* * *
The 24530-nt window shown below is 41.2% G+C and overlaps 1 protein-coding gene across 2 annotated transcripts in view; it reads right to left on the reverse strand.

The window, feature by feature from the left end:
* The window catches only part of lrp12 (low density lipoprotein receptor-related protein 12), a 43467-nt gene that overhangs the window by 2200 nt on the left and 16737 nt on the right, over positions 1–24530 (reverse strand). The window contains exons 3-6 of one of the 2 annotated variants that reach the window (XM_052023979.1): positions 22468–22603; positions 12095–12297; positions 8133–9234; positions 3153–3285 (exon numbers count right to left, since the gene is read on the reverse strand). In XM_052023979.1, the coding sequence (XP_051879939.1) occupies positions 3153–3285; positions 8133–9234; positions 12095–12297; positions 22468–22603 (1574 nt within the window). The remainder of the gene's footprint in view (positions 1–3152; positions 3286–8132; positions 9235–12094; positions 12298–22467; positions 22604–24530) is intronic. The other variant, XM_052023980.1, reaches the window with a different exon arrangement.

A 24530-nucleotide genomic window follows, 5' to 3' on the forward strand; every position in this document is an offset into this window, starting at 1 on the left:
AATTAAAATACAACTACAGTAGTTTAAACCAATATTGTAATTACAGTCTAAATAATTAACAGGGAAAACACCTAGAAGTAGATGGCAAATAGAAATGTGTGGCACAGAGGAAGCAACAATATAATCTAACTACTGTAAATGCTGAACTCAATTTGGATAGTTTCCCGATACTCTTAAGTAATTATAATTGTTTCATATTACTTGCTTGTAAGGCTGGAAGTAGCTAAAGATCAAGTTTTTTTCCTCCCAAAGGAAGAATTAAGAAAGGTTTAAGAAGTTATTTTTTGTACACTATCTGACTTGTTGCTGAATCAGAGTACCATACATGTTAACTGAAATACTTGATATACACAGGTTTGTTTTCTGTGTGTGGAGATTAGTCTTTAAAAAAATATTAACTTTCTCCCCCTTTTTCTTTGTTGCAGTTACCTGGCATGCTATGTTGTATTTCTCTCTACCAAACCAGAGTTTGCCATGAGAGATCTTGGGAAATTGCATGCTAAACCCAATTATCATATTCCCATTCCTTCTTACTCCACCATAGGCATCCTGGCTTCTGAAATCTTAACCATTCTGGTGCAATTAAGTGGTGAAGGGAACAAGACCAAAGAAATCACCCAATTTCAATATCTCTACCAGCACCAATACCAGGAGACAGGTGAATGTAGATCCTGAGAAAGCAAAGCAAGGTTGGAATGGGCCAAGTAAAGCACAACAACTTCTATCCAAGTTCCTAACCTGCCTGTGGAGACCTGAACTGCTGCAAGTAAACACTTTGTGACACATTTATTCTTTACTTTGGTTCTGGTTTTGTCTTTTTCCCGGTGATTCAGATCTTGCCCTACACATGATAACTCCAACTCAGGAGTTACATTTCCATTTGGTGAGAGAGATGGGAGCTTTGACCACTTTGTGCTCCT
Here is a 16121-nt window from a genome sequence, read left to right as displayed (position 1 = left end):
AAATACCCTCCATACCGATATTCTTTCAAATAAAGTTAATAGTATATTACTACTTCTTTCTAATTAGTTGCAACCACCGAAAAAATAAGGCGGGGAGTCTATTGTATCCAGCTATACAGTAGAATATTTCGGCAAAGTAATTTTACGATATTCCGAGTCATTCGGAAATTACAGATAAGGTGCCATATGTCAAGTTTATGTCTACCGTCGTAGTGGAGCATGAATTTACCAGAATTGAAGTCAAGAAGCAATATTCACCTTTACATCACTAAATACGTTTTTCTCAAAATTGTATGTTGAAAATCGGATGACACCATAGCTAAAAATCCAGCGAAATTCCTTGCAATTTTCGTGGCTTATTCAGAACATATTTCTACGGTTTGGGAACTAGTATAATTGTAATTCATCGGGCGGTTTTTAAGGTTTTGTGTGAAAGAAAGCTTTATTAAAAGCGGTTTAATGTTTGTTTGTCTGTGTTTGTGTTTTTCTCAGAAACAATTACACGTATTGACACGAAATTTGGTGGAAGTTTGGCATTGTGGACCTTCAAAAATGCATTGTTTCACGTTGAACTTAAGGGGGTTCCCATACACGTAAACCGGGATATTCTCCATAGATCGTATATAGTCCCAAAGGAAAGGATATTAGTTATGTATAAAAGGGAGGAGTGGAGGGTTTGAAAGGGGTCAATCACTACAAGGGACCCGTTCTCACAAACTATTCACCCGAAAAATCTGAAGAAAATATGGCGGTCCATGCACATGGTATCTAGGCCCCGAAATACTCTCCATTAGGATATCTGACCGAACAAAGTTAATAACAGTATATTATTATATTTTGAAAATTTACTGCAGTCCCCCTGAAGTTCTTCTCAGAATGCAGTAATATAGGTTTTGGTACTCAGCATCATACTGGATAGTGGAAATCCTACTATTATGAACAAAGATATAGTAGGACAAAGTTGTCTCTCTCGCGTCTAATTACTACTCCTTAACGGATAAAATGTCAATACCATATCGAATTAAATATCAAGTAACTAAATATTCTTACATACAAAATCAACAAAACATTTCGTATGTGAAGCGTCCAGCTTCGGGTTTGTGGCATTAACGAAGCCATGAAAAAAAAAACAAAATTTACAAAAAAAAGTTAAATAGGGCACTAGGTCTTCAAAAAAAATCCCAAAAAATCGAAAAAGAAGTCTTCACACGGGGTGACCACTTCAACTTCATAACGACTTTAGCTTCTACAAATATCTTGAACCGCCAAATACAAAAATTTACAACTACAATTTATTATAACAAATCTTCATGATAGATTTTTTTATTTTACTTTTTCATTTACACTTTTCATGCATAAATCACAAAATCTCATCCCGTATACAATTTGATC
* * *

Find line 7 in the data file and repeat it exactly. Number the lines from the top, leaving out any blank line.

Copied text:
AAATACCCTCCATACCGATATTCTTTCAAATAAAGTTAATAGTATATTACTACTTCTTTCTAATTAGTTGCAACCACCGAAAAAATAAGGCGGGGAGTCTATTGTATCCAGCTATACAGTAGAATATTTCGGCAAAGTAATTTTACGATATTCCGAGTCATTCGGAAATTACAGATAAGGTGCCATATGTCAAGTTTATGTCTACCGTCGTAGTGGAGCATGAATTTACCAGAATTGAAGTCAAGAAGCAATATTCACCTTTACATCACTAAATACGTTTTTCTCAAAATTGTATGTTGAAAATCGGATGACACCATAGCTAAAAATCCAGCGAAATTCCTTGCAATTTTCGTGGCTTATTCAGAACATATTTCTACGGTTTGGGAACTAGTATAATTGTAATTCATCGGGCGGTTTTTAAGGTTTTGTGTGAAAGAAAGCTTTATTAAAAGCGGTTTAATGTTTGTTTGTCTGTGTTTGTGTTTTTCTCAGAAACAATTACACGTATTGACACGAAATTTGGTGGAAGTTTGGCATTGTGGACCTTCAAAAATGCATTGTTTCACGTTGAACTTAAGGGGGTTCCCATACACGTAAACCGGGATATTCTCCATAGATCGTATATAGTCCCAAAGGAAAGGATATTAGTTATGTATAAAAGGGAGGAGTGGAGGGTTTGAAAGGGGTCAATCACTACAAGGGACCCGTTCTCACAAACTATTCACCCGAAAAATCTGAAGAAAATATGGCGGTCCATGCACATGGTATCTAGGCCCCGAAATACTCTCCATTAGGATATCTGACCGAACAAAGTTAATAACAGTATATTATTATATTTTGAAAATTTACTGCAGTCCCCCTGAAGTTCTTCTCAGAATGCAGTAATATAGGTTTTGGTACTCAGCATCATACTGGATAGTGGAAATCCTACTATTATGAACAAAGATATAGTAGGACAAAGTTGTCTCTCTCGCGTCTAATTACTACTCCTTAACGGATAAAATGTCAATACCATATCGAATTAAATATCAAGTAACTAAATATTCTTACATACAAAATCAACAAAACATTTCGTATGTGAAGCGTCCAGCTTCGGGTTTGTGGCATTAACGAAGCCATGAAAAAAAAAACAAAATTTACAAAAAAAAGTTAAATAGGGCACTAGGTCTTCAAAAAAAATCCCAAAAAATCGAAAAAGAAGTCTTCACACGGGGTGACCACTTCAACTTCATAACGACTTTAGCTTCTACAAATATCTTGAACCGCCAAATACAAAAATTTACAACTACAATTTATTATAACAAATCTTCATGATAGATTTTTTTATTTTACTTTTTCATTTACACTTTTCATGCATAAATCACAAAATCTCATCCCGTATACAATTTGATC